With the assistance of the faculty and the Pre-Health Professional Program, Fordham College at Lincoln Center students have an excellent record of gaining admission to medical and other health professional schools. The Pre-Health Professional Program invites medical professionals, including Fordham alumni, to speak with students about opportunities in these fields. The Pre-Health Professions Adviser oversees the development of students and assists them in choosing appropriate schools, to which students will apply, and helps them prepare their applications.
The following information is intended to serve as a guide for those students interested in applying for admission to a graduate degree program in dentistry, medicine, veterinary medicine, or optometry. The information is not intended to be all-inclusive. Students must meet regularly with an adviser, attend scheduled advising meetings, and read material posted on appropriate bulletin boards.
In order to be considered a competitive candidate for health professions, students should:
- Excel academically
- Complete required courses prior to the time of application.
- Build a curriculum that reflects not only the sciences but also humanities and social sciences. Academic course load is an important aspect of any professional school's evaluation of performance.
- Obtain invaluable experience by either paid or volunteer activities in a health care settings. These activities, especially if they are continuing, may help to reinforce one's interest in a particular health profession or stimulate one to explore alternative careers.
- Become familiar with social and political aspects of different health care professions. This can be accomplished by attending lectures, reading current periodicals, and reading professional journals.
- Meet academic and course standards established by the professional schools. You do not need not be a science major in order to meet these requirements; however, most applicants from Fordham College at Lincoln Center are natural science or psychology majors.
Basic Courses Required by Professional Schools
The following courses constitute a minimum requirement. Students should check with particular professional school catalogues about additional requirements. These same courses are also needed for the natural science major:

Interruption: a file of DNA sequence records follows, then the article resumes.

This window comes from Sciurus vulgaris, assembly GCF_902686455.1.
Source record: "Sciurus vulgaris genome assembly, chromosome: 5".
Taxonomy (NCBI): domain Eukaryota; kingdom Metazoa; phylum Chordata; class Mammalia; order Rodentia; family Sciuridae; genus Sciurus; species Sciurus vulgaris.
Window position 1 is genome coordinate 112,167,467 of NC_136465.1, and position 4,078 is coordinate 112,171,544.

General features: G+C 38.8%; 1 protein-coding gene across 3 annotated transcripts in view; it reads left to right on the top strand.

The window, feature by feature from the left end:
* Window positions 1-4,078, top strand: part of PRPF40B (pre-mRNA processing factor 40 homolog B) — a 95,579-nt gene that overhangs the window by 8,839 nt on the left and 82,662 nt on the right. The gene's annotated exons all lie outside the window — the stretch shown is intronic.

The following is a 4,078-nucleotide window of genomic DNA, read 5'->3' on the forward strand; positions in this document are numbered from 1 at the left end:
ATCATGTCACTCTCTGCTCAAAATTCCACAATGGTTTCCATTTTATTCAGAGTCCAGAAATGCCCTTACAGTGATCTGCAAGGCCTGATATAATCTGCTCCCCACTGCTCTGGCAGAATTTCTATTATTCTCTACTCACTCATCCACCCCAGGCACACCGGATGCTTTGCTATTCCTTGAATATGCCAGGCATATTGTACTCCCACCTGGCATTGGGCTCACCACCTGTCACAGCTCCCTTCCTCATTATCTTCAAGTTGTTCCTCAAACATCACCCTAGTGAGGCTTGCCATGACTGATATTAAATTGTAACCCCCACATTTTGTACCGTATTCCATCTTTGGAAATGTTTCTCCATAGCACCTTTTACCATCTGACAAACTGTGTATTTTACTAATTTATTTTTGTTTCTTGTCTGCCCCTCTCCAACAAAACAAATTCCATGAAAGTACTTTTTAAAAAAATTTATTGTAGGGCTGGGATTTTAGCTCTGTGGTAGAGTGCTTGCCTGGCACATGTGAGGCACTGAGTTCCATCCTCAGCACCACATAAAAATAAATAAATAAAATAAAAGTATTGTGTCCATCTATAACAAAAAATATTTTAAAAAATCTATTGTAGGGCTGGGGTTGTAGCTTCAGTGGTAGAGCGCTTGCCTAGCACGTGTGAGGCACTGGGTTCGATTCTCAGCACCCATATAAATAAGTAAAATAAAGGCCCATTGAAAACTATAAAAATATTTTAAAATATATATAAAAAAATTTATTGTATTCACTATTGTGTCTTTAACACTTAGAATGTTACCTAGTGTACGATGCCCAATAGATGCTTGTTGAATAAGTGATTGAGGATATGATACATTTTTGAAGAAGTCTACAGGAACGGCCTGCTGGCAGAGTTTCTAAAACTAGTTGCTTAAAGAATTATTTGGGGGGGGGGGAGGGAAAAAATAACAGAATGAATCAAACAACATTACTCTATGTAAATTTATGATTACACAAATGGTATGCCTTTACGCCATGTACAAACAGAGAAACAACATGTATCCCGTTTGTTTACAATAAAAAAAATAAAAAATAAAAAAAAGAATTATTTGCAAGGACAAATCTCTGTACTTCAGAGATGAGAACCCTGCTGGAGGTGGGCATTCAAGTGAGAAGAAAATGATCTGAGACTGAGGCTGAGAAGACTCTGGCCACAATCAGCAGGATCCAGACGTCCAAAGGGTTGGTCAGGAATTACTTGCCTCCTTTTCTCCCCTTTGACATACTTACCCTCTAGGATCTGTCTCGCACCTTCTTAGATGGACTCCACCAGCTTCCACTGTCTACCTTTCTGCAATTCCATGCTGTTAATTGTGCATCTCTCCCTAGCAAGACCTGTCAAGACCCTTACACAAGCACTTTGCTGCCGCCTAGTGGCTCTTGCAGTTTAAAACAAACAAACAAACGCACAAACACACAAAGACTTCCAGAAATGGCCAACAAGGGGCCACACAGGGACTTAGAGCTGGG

- One year of general biology with lab
- One year of general chemistry with lab
- One year of organic chemistry with lab
- One year of general physics with lab
- One semester of calculus
The MCAT examination, required for admission to allopathic (MD) and osteopathic (DO) medical schools, includes topics and questions related to the social sciences as well as the handling and interpretation of data.
A second but important aspect of preparation is the self development through invaluable experience gained in either paid or volunteer activities in a health care setting. These activities, especially if they are continuing, may help to reinforce an interest in a particular health profession to stimulate exploration of alternative careers. Students are encouraged to become familiar with social and political aspects of the health care professions. This can be accomplished by attending lectures, reading periodicals and professional journals, and watching select TV programs.
First Year Advising
First-year students meet during orientation with a pre-health adviser and plan a schedule of courses based on high school academic preparation, SAT scores, advanced placement, and other factors. Although course planning is individualized, most students complete the basic required courses by the end of the third year. Any pre-health students who are also natural science majors must complete the sequence of courses required for the major. Course planning is done in consultation with a faculty adviser.
Fordham College at Lincoln Center Pre-Health Adviser:
Dr. Grace Vernon
Chairperson of the Fordham College at Lincoln Center Pre-Health Committee
Lowenstein, Room 815G